Really, thank you.

Thanks to everyone else, I'll be returning critiques to those invested enough to actually post an opinion.
This is not a pipe
#8
Saying that the title was at the bottom caused me to skip down and, more or less, cheat. Out of human nature, I was curious and scrolled down to see what this thing I'm reading is called. The thread title is practically a direction, argueably a command, and technically spoiled the ending. It eliminated any "aha" moment that I could recieve. Regardless, I still read this multiple times.
If you pick up a children's book, you'll notice that the sentence length doesn't vary much. It will have either very short sentences, or very long sentences. To my understanding, this repetition is done to help the child to fall asleep.
Now, to relate this to "sign language"...
Apply this concept to the piece and perhaps you don't have the reader's full attention at all times. Now, it's not like I became bored here, not by any means, but, if you were to write something much much longer and with an unvaried structure... my thoughts may begin to wander. I may even become slightly bored with it then.
Promises meant a lot back then.
#9
I read this Finish to start (to play along with the title at the bottom) - it works well; better I'd say.
#11
Quote by Carmel
They are closer than they look,
seated to a small round table
at a damp basement conversion,
turned a candlelit French bistro.
In the throes of conversation
they are smiling each in turn,
as if tones are orchestrated
by a telepathic symphony.
Shadowed by the chic décor,
a dialogue divided into fractions
is in eyes that pay their dues
to each second of reality.
On the verge of speaking truths,
never meant for giving up,
they are caught in their own trap
of a different existence.
Troops erected in between them,
smells and tastes of pure distraction,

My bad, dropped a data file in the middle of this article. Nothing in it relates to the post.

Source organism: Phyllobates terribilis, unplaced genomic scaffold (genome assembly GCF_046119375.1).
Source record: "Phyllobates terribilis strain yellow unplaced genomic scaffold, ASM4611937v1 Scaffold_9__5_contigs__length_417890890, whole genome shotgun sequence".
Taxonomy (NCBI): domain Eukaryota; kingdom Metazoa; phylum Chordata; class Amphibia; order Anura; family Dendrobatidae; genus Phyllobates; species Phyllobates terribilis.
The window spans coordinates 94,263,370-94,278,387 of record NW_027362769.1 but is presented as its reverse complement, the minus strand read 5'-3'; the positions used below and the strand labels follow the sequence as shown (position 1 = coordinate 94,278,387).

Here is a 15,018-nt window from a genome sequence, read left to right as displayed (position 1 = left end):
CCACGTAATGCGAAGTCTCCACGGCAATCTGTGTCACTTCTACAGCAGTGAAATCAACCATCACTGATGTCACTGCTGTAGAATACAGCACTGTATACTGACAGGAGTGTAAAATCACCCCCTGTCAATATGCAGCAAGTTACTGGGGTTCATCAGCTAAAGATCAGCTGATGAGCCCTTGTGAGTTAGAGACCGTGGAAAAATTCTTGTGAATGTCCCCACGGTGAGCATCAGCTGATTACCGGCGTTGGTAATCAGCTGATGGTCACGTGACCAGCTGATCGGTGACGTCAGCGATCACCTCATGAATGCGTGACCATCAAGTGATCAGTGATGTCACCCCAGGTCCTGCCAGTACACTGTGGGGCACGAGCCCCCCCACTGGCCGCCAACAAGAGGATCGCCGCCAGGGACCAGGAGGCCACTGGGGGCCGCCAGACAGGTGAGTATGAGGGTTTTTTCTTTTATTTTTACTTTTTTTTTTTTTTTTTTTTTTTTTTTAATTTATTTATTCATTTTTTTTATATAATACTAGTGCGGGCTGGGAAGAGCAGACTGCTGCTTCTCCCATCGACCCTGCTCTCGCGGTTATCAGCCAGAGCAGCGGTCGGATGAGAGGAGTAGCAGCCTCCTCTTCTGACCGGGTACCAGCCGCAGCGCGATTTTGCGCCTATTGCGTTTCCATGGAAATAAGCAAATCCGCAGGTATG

actions of their other hunger
left to win the fore-lost battle.

There, a couple at a table
sits in quiet, unintended,
cutting cutlets in the silence
of words that should be painted
in the air.

Sign Language


There is so much in this piece that is clever, smart, and both writer and reader friendly that I conclude this is one of your most touching little pieces you've ever posted.

My only points would be the close proximity of "turned" and "turn" in stanza 1(/3), and that if don't make this wotw, they should be fired.

All of them.
#12
The ending of this was definitely well crafted to the point, dare I say, being the highlight of the piece. But I could only say that this was your intensions all along. You are very good at choosing distinct words and phrases that are textured to the point of presenting a different type of story; a different point of view, in terms of how the reader chooses to read it, and it worked well here. I also like how you took the english language as you own; I do think that you very much structure your poems in a way that is a representation of your own self, or of the narrator (or sometimes both) which I really do admire.The only phrase that I personally wasn't too fond of was "Telepathic Symphony"-it didn't really add anything to what I already had pictured in my head before I got across reading that phrase.

All in all, this was fantastically written. It is nice that we still have writers who write as inticately as you do here at UG, Carmel
Last edited by Bleed Away at Nov 9, 2009,